Coast, not a single person testified that they had
ever done any commercial marketing, and not
one of them had been growing in the Valley
before 1940.This was the new vanguard of growers opposed to central selling seated before the
Commission that day; they were, as a group,
unaware of the industry's history and guided by
individual opportunism.They did not realize or
accept that the prices they received from bootlegging bore a direct correlation with the presence of the orderly marketing system, a system
they did not understand. If the BCFGA had not
been actively regulating the flow of produce to
markets on the Coast it is unlikely that bootlegging would have been as profitable as it was.
The remainder of the hearing consisted of
MacPhee querying the dissidents on how they
proposed to dispose of the six million boxes of
apples the Okanagan produced annually.To each
question he posed the dissidents allowed themselves to be caught in an inconsistency with their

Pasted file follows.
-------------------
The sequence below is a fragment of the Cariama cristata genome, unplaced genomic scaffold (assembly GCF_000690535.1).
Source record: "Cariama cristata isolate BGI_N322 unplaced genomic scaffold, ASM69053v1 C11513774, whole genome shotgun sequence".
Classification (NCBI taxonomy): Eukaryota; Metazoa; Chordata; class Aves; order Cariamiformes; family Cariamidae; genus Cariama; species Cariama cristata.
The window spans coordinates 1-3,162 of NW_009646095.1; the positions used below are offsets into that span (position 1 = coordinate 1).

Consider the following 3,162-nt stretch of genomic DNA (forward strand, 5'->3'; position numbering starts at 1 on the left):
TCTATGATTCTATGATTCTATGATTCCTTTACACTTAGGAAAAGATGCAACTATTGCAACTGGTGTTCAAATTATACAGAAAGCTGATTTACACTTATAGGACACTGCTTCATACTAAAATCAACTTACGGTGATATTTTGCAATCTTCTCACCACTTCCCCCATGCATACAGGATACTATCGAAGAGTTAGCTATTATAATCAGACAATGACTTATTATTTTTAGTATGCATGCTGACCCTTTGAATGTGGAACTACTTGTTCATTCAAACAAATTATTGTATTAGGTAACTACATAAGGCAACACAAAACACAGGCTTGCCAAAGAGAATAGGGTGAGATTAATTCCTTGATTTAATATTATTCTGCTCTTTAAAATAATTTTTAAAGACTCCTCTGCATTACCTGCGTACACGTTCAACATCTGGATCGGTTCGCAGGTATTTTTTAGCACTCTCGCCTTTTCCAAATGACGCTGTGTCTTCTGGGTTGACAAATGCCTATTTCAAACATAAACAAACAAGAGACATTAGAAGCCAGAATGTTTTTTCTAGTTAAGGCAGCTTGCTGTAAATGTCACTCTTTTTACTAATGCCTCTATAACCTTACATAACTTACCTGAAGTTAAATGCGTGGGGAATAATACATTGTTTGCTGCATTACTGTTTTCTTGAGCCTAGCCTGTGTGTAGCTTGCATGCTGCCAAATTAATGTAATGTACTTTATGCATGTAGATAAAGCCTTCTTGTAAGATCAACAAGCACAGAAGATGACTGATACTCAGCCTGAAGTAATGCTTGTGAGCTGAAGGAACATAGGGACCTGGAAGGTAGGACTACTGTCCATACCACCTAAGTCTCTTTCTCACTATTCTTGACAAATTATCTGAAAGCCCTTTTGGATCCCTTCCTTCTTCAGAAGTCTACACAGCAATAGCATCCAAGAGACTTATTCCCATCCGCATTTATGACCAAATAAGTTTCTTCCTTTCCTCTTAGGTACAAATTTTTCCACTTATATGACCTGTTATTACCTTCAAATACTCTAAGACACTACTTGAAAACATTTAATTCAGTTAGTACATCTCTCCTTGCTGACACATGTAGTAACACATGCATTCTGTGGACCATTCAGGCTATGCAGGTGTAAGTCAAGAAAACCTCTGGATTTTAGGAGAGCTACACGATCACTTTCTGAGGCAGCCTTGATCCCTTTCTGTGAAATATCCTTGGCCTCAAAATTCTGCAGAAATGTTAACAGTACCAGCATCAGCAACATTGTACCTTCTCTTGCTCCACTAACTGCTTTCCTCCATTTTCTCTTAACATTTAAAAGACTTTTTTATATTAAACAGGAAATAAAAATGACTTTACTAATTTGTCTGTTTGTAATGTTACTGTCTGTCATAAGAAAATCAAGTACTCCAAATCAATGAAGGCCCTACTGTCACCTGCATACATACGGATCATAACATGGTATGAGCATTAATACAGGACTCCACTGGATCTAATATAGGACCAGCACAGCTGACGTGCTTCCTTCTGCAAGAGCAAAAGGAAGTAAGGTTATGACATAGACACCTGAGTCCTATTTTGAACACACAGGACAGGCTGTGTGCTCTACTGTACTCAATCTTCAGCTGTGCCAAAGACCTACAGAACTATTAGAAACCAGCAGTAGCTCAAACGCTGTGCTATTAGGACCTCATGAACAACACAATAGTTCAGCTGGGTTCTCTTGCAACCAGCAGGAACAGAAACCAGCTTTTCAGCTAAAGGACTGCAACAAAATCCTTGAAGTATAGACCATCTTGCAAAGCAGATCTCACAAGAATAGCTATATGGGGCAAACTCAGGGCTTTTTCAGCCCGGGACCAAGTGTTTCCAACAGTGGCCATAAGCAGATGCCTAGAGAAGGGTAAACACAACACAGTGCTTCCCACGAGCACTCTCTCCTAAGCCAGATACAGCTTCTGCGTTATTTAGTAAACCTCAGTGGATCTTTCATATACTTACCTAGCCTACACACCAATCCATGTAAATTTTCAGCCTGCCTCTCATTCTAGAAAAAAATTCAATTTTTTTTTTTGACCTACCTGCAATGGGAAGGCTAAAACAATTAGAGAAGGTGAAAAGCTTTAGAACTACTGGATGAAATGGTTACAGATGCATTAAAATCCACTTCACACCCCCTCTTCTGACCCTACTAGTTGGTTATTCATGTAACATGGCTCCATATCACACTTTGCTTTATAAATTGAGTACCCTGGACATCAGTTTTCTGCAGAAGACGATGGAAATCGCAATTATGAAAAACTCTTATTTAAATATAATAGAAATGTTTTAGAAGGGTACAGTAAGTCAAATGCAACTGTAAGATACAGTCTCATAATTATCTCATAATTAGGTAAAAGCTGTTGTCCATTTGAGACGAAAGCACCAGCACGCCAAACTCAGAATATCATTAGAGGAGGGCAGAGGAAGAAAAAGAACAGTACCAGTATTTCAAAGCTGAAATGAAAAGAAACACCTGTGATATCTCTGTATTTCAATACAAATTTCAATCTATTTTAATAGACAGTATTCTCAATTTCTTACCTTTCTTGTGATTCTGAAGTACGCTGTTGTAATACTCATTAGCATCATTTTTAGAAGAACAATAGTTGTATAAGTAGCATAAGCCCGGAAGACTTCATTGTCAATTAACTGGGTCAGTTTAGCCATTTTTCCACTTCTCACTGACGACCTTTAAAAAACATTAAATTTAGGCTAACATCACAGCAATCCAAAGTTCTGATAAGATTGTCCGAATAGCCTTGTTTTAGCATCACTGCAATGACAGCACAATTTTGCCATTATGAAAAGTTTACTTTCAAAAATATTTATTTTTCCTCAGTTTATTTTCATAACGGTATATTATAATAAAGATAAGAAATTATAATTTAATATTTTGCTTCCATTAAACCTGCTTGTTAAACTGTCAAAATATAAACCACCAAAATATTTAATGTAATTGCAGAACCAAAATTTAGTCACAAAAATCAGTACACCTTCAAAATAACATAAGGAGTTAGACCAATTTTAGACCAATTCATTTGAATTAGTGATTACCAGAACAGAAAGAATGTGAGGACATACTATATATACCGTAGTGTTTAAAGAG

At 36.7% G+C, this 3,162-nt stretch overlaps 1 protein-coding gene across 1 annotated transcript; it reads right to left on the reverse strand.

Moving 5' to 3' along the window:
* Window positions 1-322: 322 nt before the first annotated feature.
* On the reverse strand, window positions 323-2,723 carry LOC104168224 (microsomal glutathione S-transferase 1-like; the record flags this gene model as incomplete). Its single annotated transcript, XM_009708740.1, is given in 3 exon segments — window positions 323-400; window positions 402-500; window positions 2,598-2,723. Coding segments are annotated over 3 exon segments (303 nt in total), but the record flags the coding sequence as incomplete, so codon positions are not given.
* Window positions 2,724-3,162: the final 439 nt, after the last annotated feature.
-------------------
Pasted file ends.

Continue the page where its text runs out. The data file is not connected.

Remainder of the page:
platform.Their inability to comprehend the costs
and challenges of erecting a marketing structure coloured the rest of the hearing. From offering discounts to wholesale purchasers, to constructing branch warehouses, MacPhee challenged all of the dissidents' assumptions. By the
end, MacPhee made it clear to those assembled
before him that he expected them to make it
abundantly clear to growers exactly what it was
they were proposing and the exact costs involved.
When the final report was presented to the
provincial government that November,
MacPhee had come down strongly in favour of
the industry leadership—the Canadian Fruit
Growers'Association was finished. The head of
the Royal Commission commented that what
he saw in the fruit industry were aggressive and
progressive organizations, with no evidence of
Above: E.D. MacPhee and Arthur Garrish at the 1985 BC Federation of Agriculture
convention in Victoria.
wasting or extravagance.18 The BCFGA, which MacPhee believed had
borne the brunt of the growers' criticisms during the investigation, was
not the undemocratic beast it had been portrayed as and had done much
to aid the work of the Commission.19 If there was a centralization of
power occurring under Garrish it was not something that could be rectified through legislation, and there still remained the fact that growers
had just re-elected him for the eighth time as president that January20 If